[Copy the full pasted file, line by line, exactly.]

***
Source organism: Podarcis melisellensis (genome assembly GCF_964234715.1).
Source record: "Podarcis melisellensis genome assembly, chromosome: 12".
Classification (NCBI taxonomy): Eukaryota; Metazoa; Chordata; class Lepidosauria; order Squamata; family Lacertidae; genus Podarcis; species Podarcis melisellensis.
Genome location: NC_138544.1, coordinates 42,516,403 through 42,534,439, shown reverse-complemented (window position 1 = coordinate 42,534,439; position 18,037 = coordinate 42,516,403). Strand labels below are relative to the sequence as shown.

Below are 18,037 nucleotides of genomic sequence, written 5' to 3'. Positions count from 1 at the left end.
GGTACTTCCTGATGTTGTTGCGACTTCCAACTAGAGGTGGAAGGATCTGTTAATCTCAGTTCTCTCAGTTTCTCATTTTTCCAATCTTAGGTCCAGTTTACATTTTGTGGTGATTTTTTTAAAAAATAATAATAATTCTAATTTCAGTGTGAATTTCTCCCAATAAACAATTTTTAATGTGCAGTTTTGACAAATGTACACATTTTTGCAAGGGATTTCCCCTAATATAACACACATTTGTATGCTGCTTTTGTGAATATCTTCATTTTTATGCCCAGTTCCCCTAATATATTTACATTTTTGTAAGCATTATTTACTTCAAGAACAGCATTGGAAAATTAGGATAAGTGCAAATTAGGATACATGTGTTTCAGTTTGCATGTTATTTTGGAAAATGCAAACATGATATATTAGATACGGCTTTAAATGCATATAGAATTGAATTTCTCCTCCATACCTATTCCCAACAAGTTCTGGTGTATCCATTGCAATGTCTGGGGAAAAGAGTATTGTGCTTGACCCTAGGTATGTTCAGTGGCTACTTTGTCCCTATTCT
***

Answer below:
Source organism: Podarcis melisellensis (genome assembly GCF_964234715.1).
Source record: "Podarcis melisellensis genome assembly, chromosome: 12".
Classification (NCBI taxonomy): Eukaryota; Metazoa; Chordata; class Lepidosauria; order Squamata; family Lacertidae; genus Podarcis; species Podarcis melisellensis.
Genome location: NC_138544.1, coordinates 42,516,403 through 42,534,439, shown reverse-complemented (window position 1 = coordinate 42,534,439; position 18,037 = coordinate 42,516,403). Strand labels below are relative to the sequence as shown.

Below are 18,037 nucleotides of genomic sequence, written 5' to 3'. Positions count from 1 at the left end.
GGTACTTCCTGATGTTGTTGCGACTTCCAACTAGAGGTGGAAGGATCTGTTAATCTCAGTTCTCTCAGTTTCTCATTTTTCCAATCTTAGGTCCAGTTTACATTTTGTGGTGATTTTTTTAAAAAATAATAATAATTCTAATTTCAGTGTGAATTTCTCCCAATAAACAATTTTTAATGTGCAGTTTTGACAAATGTACACATTTTTGCAAGGGATTTCCCCTAATATAACACACATTTGTATGCTGCTTTTGTGAATATCTTCATTTTTATGCCCAGTTCCCCTAATATATTTACATTTTTGTAAGCATTATTTACTTCAAGAACAGCATTGGAAAATTAGGATAAGTGCAAATTAGGATACATGTGTTTCAGTTTGCATGTTATTTTGGAAAATGCAAACATGATATATTAGATACGGCTTTAAATGCATATAGAATTGAATTTCTCCTCCATACCTATTCCCAACAAGTTCTGGTGTATCCATTGCAATGTCTGGGGAAAAGAGTATTGTGCTTGACCCTAGGTATGTTCAGTGGCTACTTTGTCCCTATTCT